Disclosing shared value in business ecosystems – Or how to sustainably transform people, organisations and society
How many times have you heard people and organisations talking about the superior value they or their business are supposed to create? And how often do you end up terrified by how trivial, unconvincing or insubstantial their claims a.k.a. value propositions are? And do you also have the feeling that the term value suffers a fuzziness that invites its abusive use? Well, this book finally brings some substantial structure to the »value mess« …
Whereas most of the literature in the business realm still deals with value in rather utilitarian and often supplier-driven terms (e.g. costs vs. benefits or pains vs. gains) or takes a shallow marketing perspective on the topic, Elke den Ouden’s book is one of the first which provides a holistic view on what actually constitutes value in a context of innovation in a transformation age.
She not only shows that sustainable value has to be created between many interrelated levels (user, organization, ecosystem and society) but also disentangles the various research streams in which the term is negotiated completely differently. Besides the dominant economics view, she therefore also integrates conceptualizations from psychology, sociology and ecology into an easy to understand »value framework«.
The framework is complemented by a »value flow model« that visualizes the different reciprocal relations and transactions in the form of value flows (e.g. money, information, goods and services, etc.) within ecosystems. It is also enriched with information on the relative power, importance and value motivations of the ecosystems actors and entities. Having such easy to use and visual conceptualizations at hand can prove invaluably when constructing new product-service systems or business models. Just think of complex services with many interdependent actors (e.g. the well known ecosystems of Apple, Amazon, Nintendo, Nespresso or Microsoft but also new ones like peer to peer car sharing service Getaround). Meanwhile not only Nokia, which has already been dethroned by superior competing ecosystems of Google and Apple, but also Intel has to fear ARM’s power in form another resilient configuration of shared value.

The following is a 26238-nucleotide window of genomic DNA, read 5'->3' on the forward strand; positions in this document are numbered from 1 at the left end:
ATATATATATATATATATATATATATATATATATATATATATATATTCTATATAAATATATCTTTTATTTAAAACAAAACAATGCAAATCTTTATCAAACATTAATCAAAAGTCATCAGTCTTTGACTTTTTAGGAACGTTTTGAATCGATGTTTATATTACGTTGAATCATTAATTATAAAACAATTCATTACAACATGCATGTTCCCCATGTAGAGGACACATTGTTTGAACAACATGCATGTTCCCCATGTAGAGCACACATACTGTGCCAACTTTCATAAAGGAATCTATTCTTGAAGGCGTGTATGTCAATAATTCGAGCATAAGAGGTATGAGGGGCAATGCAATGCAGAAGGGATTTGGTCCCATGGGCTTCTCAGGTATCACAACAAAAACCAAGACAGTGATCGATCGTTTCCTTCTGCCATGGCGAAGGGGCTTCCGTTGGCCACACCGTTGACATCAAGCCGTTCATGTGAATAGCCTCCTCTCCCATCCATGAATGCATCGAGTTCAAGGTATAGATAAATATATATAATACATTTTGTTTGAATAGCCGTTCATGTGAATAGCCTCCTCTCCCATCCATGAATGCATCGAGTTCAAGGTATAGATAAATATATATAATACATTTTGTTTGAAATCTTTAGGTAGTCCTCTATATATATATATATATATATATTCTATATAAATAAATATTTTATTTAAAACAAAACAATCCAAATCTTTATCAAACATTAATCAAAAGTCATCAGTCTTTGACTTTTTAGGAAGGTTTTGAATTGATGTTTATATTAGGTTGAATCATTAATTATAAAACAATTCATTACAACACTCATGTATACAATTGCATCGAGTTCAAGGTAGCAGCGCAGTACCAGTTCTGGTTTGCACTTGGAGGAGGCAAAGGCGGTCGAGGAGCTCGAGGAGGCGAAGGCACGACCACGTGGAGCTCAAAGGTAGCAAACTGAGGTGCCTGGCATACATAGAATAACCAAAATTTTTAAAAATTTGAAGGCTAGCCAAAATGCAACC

Elke’s clear systemic descriptions and her visual representations will help innovation teams to chart (and build) such complex interdependencies from a really holistic shared value perspective. It helps mapping out and comparing (competitive) status-quo situations and developing scenarios for future value constellations. This in turn fosters systemic thinking and awareness on what actually constitutes value, guides strategy discussions into expedient directions and perfectly complements existing tools like for example the Business Model Canvas by adding an richer and exhaustive perspective on its value proposition building block. Also tensions between its partner and customer blocks in co-creation scenarios (that usually can’t be visualized properly in the canvas) can now be made visible in a very elegant way.
»Innovation Design« is therefore a »must read« for everyone concerned with strategy, innovation, design and entrepreneurship. As it also wittingly and frequently integrates today’s hot topics on social business and sustainability very well, I would also recommend it to a wider audience, interested in how to resolve the ever-recurring trade-offs between viability, feasibility and social and environmental goals. What excites me personally the most, is that her approach helps not only uncovering but also inscribing new meanings – which for me is the supreme discipline of value creation. I hope the book gets the attention it deserves!
Innovation Design: Creating Value for People, Organizations and Society (Elke den Ouden)